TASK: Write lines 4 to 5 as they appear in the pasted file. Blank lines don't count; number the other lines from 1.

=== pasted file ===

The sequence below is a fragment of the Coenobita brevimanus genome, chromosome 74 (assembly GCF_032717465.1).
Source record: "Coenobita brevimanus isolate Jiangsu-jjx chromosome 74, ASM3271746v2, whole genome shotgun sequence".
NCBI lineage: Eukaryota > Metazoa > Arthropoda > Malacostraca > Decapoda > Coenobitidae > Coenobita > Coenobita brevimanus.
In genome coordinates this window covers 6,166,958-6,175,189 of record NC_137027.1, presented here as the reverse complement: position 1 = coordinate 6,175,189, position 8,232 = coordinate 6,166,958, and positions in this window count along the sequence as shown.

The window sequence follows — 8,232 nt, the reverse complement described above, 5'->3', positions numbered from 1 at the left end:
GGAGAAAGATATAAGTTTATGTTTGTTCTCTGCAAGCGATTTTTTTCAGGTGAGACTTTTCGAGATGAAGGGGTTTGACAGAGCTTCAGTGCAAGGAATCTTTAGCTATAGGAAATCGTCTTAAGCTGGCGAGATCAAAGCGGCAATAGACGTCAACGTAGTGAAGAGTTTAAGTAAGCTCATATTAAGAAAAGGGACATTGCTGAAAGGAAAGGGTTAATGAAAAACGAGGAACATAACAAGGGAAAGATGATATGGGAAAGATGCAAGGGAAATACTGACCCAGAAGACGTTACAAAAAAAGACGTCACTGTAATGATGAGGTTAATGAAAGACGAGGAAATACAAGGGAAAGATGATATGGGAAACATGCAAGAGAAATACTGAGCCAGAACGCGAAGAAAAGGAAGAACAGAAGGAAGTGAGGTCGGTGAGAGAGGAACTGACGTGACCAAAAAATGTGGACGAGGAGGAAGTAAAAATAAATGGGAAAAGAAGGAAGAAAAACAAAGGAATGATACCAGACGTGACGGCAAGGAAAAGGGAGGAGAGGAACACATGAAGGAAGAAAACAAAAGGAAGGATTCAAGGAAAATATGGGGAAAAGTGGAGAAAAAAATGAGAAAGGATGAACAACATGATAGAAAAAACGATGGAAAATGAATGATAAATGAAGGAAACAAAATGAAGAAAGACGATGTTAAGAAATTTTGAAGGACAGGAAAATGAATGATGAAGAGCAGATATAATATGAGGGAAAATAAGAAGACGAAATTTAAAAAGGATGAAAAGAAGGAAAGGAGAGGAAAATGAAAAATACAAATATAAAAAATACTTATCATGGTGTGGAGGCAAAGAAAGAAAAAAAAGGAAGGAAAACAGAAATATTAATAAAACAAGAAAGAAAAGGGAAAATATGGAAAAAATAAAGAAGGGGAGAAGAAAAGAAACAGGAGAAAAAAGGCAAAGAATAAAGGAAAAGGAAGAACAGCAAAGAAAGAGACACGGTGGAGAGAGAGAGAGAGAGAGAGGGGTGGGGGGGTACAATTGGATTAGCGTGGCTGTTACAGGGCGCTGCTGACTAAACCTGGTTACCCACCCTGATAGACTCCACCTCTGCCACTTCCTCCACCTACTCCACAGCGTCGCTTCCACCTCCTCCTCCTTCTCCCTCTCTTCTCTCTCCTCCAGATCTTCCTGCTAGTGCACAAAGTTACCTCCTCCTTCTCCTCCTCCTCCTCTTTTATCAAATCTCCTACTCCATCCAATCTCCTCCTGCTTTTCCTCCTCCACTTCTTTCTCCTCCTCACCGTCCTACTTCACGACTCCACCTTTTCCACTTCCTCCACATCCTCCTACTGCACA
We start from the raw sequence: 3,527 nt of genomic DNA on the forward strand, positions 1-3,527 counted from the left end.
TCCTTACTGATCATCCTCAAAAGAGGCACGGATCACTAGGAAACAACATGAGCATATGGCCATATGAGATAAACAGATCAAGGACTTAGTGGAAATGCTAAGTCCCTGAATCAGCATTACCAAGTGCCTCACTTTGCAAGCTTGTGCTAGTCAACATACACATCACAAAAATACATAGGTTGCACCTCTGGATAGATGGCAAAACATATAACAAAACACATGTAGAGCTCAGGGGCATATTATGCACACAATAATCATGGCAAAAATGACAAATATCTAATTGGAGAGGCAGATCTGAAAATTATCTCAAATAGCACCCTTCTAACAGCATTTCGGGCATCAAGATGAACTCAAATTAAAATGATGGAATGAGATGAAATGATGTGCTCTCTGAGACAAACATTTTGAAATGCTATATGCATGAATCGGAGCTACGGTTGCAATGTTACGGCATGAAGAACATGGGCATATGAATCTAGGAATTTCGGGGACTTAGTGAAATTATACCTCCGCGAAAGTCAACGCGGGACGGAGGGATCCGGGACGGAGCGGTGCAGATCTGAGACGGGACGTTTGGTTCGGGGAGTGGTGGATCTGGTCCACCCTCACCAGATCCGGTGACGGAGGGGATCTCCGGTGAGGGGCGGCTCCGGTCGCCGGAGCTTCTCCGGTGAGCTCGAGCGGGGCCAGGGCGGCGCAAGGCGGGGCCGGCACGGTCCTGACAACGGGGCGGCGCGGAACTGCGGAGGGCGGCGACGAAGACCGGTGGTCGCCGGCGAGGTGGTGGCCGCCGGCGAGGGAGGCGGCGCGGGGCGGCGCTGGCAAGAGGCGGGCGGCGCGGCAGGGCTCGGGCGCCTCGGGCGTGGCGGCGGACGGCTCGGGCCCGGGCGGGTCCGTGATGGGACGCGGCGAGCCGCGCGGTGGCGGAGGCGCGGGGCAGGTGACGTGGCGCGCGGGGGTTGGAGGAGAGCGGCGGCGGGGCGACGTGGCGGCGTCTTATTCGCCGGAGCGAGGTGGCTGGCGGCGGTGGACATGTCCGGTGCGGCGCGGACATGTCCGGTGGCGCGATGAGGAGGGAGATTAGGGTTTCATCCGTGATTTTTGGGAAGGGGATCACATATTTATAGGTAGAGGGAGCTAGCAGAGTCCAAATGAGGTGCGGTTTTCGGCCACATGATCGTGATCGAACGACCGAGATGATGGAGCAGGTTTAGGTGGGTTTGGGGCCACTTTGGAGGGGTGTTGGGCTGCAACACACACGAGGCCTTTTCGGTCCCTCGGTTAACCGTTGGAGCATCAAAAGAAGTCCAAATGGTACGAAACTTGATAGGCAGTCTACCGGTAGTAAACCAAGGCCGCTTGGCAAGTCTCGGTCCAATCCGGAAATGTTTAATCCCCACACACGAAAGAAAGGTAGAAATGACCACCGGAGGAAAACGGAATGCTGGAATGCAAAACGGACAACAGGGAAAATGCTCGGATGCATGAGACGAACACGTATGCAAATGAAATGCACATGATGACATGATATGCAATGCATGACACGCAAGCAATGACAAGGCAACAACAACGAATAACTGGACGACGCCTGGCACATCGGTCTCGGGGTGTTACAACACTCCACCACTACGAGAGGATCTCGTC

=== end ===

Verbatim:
In genome coordinates this window covers 6,166,958-6,175,189 of record NC_137027.1, presented here as the reverse complement: position 1 = coordinate 6,175,189, position 8,232 = coordinate 6,166,958, and positions in this window count along the sequence as shown.

The window sequence follows — 8,232 nt, the reverse complement described above, 5'->3', positions numbered from 1 at the left end: